Atain Specialty Insurance Company v. Sanchez et al

Middle District of Florida, flmd-8:2017-cv-01600

ORDER granting in part {{22}} and {{27}} --to dismiss or to stay; denying request to dismiss the case entirely; directing the clerk to TERMINATE Ideal Supermarket and Luis Sanchez; dismissing without prejudice Atain's request for declaratory judgment. Signed by Judge Steven D. Merryday on 4/27/2018. (BK)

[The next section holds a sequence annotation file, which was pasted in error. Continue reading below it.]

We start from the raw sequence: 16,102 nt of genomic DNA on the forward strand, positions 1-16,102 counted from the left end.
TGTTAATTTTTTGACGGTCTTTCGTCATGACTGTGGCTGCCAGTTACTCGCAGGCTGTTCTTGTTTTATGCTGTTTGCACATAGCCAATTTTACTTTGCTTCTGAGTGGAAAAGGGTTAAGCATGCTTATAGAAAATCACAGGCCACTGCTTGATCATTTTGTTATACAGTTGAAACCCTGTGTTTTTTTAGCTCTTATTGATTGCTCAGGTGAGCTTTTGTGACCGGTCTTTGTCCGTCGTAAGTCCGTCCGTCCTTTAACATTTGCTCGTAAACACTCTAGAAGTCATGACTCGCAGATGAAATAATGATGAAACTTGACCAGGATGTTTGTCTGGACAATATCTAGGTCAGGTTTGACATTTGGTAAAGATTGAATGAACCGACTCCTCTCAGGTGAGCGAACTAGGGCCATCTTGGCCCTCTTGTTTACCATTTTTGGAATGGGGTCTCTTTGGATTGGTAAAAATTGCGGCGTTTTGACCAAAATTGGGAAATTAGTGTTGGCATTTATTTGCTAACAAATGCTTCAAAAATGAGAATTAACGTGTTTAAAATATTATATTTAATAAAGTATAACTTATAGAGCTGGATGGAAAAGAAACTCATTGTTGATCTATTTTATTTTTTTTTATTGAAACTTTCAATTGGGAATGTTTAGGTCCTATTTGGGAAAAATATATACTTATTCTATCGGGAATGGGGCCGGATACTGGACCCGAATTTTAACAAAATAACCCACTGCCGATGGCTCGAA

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PageID 289 UNITED STATES DISTRICT COURT MIDDLE DISTRICT OF FLORIDA TAMPA DIVISION ATAIN SPECIALTY INSURANCE COMPANY, Plaintiff v. CASE NO. 8:17-cv-1600-T-23AEP LOYDA SANCHEZ, et al., Defendants. ____________________________________/ ORDER Clara Candelario's car allegedly rear-ended another car and caused a chain reaction that pinned Mirian Dominguez between a churro cart and the Latin American Supermarket. In state court, Dominguez sued Candelario, the supermarket, and Luis and Loyda Sanchez (the owners of the shopping plaza). Atain denied Loyda Sanchez's claim for coverage under her commercial general liability insurance policy. Atain sues (Doc. 1) for a declaration that the policy creates no duty to defend or indemnify Loyda Sanchez in the state-court action. The defendants, except for Candelario, move (Docs. 22 and 27) to dismiss the complaint or to stay the action until the resolution of the state-court action. DISCUSSION The duty to defend is broad and determined solely by comparing the insurance policy to the complaint against the insured. EmbroidMe.com, Inc. v. Travelers Cas. Co. PageID 290 of Am., 845 F.3d 1099, 1107 (11th Cir. 2017). The duty to indemnify is determined "by the underlying facts adduced at trial or developed through discovery during litigation." Stephens v. Mid-Continent Cas. Co., 749 F.3d 1318, 1325 (11th Cir. 2014) (internal quotations omitted). Arguing that the claim is not ripe for adjudication, the defendants move for dismissal or a stay of Atain's request for a declaration on the duty to indemnify. (Docs. 22 at 5 and 27 at 5) 1. Declaratory judgment on indemnification is premature. The jurisdictional and prudential components of the ripeness doctrine protect "federal courts from engaging in speculation or wasting their resources through the review of potential or abstract disputes." Dig. Props., Inc. v. City of Plantation, 121 F.3d 586, 589 (11th Cir. 1997). Article III jurisdiction requires a definite and concrete case or controversy that permits a definite and concrete resolution and not "'an opinion advising what the law would be upon a hypothetical state of facts.'" Provident Life & Accident Ins. Co. v. Transamerica-Occidental Life Ins. Co., 850 F.2d 1489, 1491 (11th Cir. 1988) (quoting Aetna v. Haworth, 300 U.S. 227, 240–41 (1937)). Atain aspires to define the duty to indemnify before the imposition of liability on the insured. "But it is not the function of a United States District Court to sit in judgment on these nice and intriguing questions which today may readily be imagined, but may never in fact come to pass." Am. Fid. & Cas. Co. v. Pa. Threshermen & Farmers' Mut. Cas. Ins. Co., 280 F.2d 453, 461 (5th Cir. 1960).1 In effect, Atain 1 In Bonner v. City of Prichard, 661 F.2d 1206, 1209 (11th Cir. 1981) (en banc), the Eleventh Circuit adopted as binding precedent all decisions of the former Fifth Circuit handed down prior to October 1, 1981. -2- PageID 291 requests an advisory opinion — forbidden by Article III — of the parties' respective rights and liabilities if the insured incurs liability. See Watermark Constr., L.P. v. Southern-Owners Ins. Co., 2018 WL 1305913, at *6 (M.D. Fla. Mar. 13, 2018) (Byron, J.) (finding that a request for a declaration before a finding of liability is "nothing more than a request for an impermissible advisory opinion"); see also Jacksonville Prop. Rights Ass'n v. City of Jacksonville, 635 F.3d 1266, 1276 (11th Cir. 2011) (rejecting issuance of a declaration "on an issue that might never impact [the plaintiffs'] substantive rights"). But if the insured incurs no liability, the question of the duty to indemnify for that unincurred liability remains forever hypothetical and, for that reason, remains a question unavailable for resolution under Article III. See J.B.D. Const., Inc. v. Mid-Continent Cas. Co., 571 Fed. App'x 918, 927 (11th Cir. 2014) ("The duty to indemnify is dependent upon the entry of a final judgment, settlement, or a final resolution of the underlying claims.") (citing Northland Cas. Co. v. HBE Corp., 160 F. Supp. 2d 1348, 1360 (M.D. Fla. 2001) (Presnell, J.)); see also Mid- Continent Cas. Co. v. G.R. Constr. Mgmt., Inc., 278 F. Supp. 3d 1302, 1306 (M.D. Fla. 2017) (Chappell, J.) (finding that a request for declaration on the duty to indemnify before the conclusion of the underlying state-court action presents no "actual controversy"). But see Emp'rs Mut. Cas. Co. v. All Seasons Window & Door Mfg., Inc., 387 F. Supp. 2d 1205, 1210 (S.D. Ala. 2005) (Steele, J.) (finding a justiciable controversy "despite the absence of a verdict or settlement" in the underlying action but dismissing on precedential grounds). -3- PageID 292 However, neither Article III nor the federal Declaratory Judgment requires adjudication of Atain's duty to indemnify. Wilton v. Seven Falls Co., 515 U.S. 277, 286 (1995) (explaining that a district court has "unique and substantial discretion in deciding whether to declare the rights of litigants"). And prudence strongly disfavors resolving the unripe question of Atain's duty to indemnify. "[A]n insurer's duty to indemnify is not ripe for adjudication unless and until the insured or putative insured has been held liable in the underlying action." Pa. Nat'l Mut. Cas. Ins. Co. v. King, 2012 WL 280656, at *5 (S.D. Ala. Jan. 30, 2012) (Steele, J.); Interstate Fire & Cas. Co. v. McMurry Constr. Co., 2017 WL 821746, at *3 (M.D. Fla. Mar. 2, 2017) (Mendoza, J.); see also Northland, 160 F. Supp. 2d at 1360 ("Because an insurer's duty to indemnify is dependent on the outcome of a case, any declaration as to the duty to indemnify is premature unless there has been a resolution of the underlying claim."). Atain argues that Higgins v. State Farm Fire and Cas. Co., 894 So. 2d 5 (2004), changes the law. (Docs. 28 at 8 and 32 at 6) Claiming a need to expeditiously resolve a coverage dispute, Higgins permits a Florida trial court to determine indemnity before the resolution of the underlying tort action. 894 So. 2d at 16–18. But federal procedural law governs this federal action under the federal Declaratory Judgment Act. Burlington Ins. Co. v. Wiliford Roofing Co., 2015 WL 12546284, at *2 (M.D. Fla. Mar. 11, 2015) (Davis, J.) (limiting Higgins to the Florida Declaratory Judgment Act); Mid-Continent Cas. Co. v. Nassau Builders, Inc., 2017 WL 1191383, at *7 (M.D. Fla. Mar. 31, 2017) (Howard, J.) (finding that Higgins is irrelevant to an action under the federal Declaratory Judgment Act). -4- PageID 293 Also, Ameritas Variable Life Insurance Company v. Roach, 411 F.3d 1328, 1331 (11th Cir. 2005), requires consideration of "federalism, efficiency, and comity," which are not considered by Higgins. Ameritas, 411 F.3d at 1331 (11th Cir. 2005) (internal quotations omitted);2 see also First Mercury Ins. Co. v. Excellent Computing Distribs., Inc., 648 Fed. App'x 861, 866 (11th Cir. 2016) (noting that the Eleventh Circuit has "never held that the Ameritas factors apply only when reviewing parallel actions"). With deference to federalism, efficiency, and comity, the Ameritas factors, applied to this case favor dismissal of Atain's unripe request. Although the duty to defend depends on the underlying complaint only, an informed resolution of Atain's duty to indemnify depends on facts that the state-court litigation likely will resolve. The unresolved but determinative facts include whether the injury arises "out of or in connection with any 'auto'" or from "[p]arking an 'auto' on, or on the ways next to" the premises. (Doc. 1 at 7–8) The underlying action alleges that Candelario was negligent in her driving and that the property owners were negligent in their 2 More specifically, Ameritas requires consideration of "(1) the strength of the state's interest in having the issues raised in the federal declaratory action decided in the state courts; (2) whether the judgment in the federal declaratory action would settle the controversy; (3) whether the federal declaratory action would serve a useful purpose in clarifying the legal relations at issue; (4) whether the declaratory remedy is being used merely for the purpose of "procedural fencing"—that is, to provide an arena for a race for res judicata or to achieve a federal hearing in a case otherwise not removable; (5) whether the use of a declaratory action would increase the friction between our federal and state courts and improperly encroach on state jurisdiction; (6) whether there is an alternative remedy that is better or more effective; (7) whether the underlying factual issues are important to an informed resolution of the case; (8) whether the state trial court is in a better position to evaluate those factual issues than is the federal court; and (9) whether there is a close nexus between the underlying factual and legal issues and state law and/or public policy, or whether federal common or statutory law dictates a resolution of the declaratory judgment action." 411 F.3d at 1331 -5- PageID 294 maintenance of the parking lot. (Doc. 1-1 at 3–6) Whether Dominguez's injuries are attributable to driving or parking directly informs the underlying suit and touches on both the legal causation of the injury and the apportionment of fault. The state court has a strong interest in resolving these factual issues under state law without encroachment from a federal court. Although clarification of the indemnity question might expedite a settlement,3 that uncertain prospect must yield to the benefits of dismissal. See Nassau Builders, 2017 WL 1191383, at *7 (finding that the possibility of facilitating settlement was outweighed by considerations of federalism, efficiency, and comity); Am. Cas. Co. of Reading v. Allen, 2014 WL 10450887, at *5 (N.D. Ala. Dec. 29, 2014) (Putnam, J.) (finding that the possibility of facilitating settlement "alone is not a sufficient justification for addressing premature, unripe issues"); Employers Mut., 387 F. Supp. 2d at 1212 (noting that the possibility of facilitating settlement was a concern in nearly all cases declining jurisdiction prior to a determination of liability). Atain's unripe requests for a declaratory judgment are dismissed without prejudice. This action will proceed only as to Atain's duty to defend Loyda Sanchez in the underlying action. 2. Ideal Supermarket and Luis Sanchez are not necessary parties. Also, Ideal Supermarket, which transacts business as Latin American Supermarket, and Luis Sanchez request dismissal from this action as unnecessary 3 The strength of this factor is weakened here because the insured, Loyda Sanchez, joins in the motions to dismiss, showing no apparent interest in a premature clarification of her legal relationship with Atain. -6- PageID 295 parties.4 (Doc. 22 at 10–11) Atain responds that they are necessary and indispensable parties to this action because they retain a legal interest in policy coverage. (Doc. 28 at 13) Although underlying tort claimants are generally indispensable parties, see Am. Safety Cas. Ins. Co. v. Condor Assocs., Ltd., 129 Fed. App'x 540, 542 (11th Cir. 2005) (citing Ranger Ins. Co. v. United Hous. of N.M., 482 F.2d 682 (5th Cir. 1974)), Atain provides no support for the proposition that uninsured defendants in the underlying suit are indispensable parties to a declaratory action on the insurer's duty to defend. Atain cites to Rule 19(a), Federal Rules of Civil Procedure, and argues that dismissing these defendants might subject Atain to separate litigation and inconsistent obligations. (Doc. 28 at 13) But that creates a necessary party under Rule 19(a)(1)(B) only if the party claims an interest in the subject of the action. Ideal Supermarket and Luis Sanchez expressly disclaim an interest in this litigation and correctly argue that, because neither is a named insured, Atain has no duty to defend or indemnify. (Doc. 22 at 11) (citing Auto-Owners Ins. Co. v. Jones, 397 So. 2d 317, 319 (Fla. 4th DCA 1981) ("Obviously, there is no duty on the part of an insurance company to defend anyone who is not an insured under the terms of the policy.")) Indeed, besides conclusory argument, Atain has not established a telling connection between the potential liability of Ideal Supermarket or Luis Sanchez and Loyda Sanchez's coverage under the subject policy. Neither Latin American Supermarket 4 Counsel suggests that Luis Sanchez may be deceased. (Doc. 22 at 11) But without service of a statement noting death under Rule 25(a)(3), the Court considers only whether Luis Sanchez is a necessary party. -7- PageID 296 nor Luis Sanchez is a necessary party under Rule 19. See Lampliter Dinner Theater, Inc. v. Liberty Mut. Ins. Co., 792 F.2d 1036, 1045 (11th Cir. 1986). CONCLUSION The motions (Docs. 22, 27) are GRANTED-IN-PART. The Clerk must TERMINATE Ideal Supermarket and Luis Sanchez as defendants in this action. Atain's requests for a declaratory judgment as to coverage and the duty to indemnify are DISMISSED WITHOUT PREJUDICE. The defendants' request to dismiss the complaint entirely is DENIED. This action will proceed on only Atain's request for a declaration on the duty, if any, to defend Loyda Sanchez in the underlying state- court action. ORDERED in Tampa, Florida, on April 27, 2018. -8-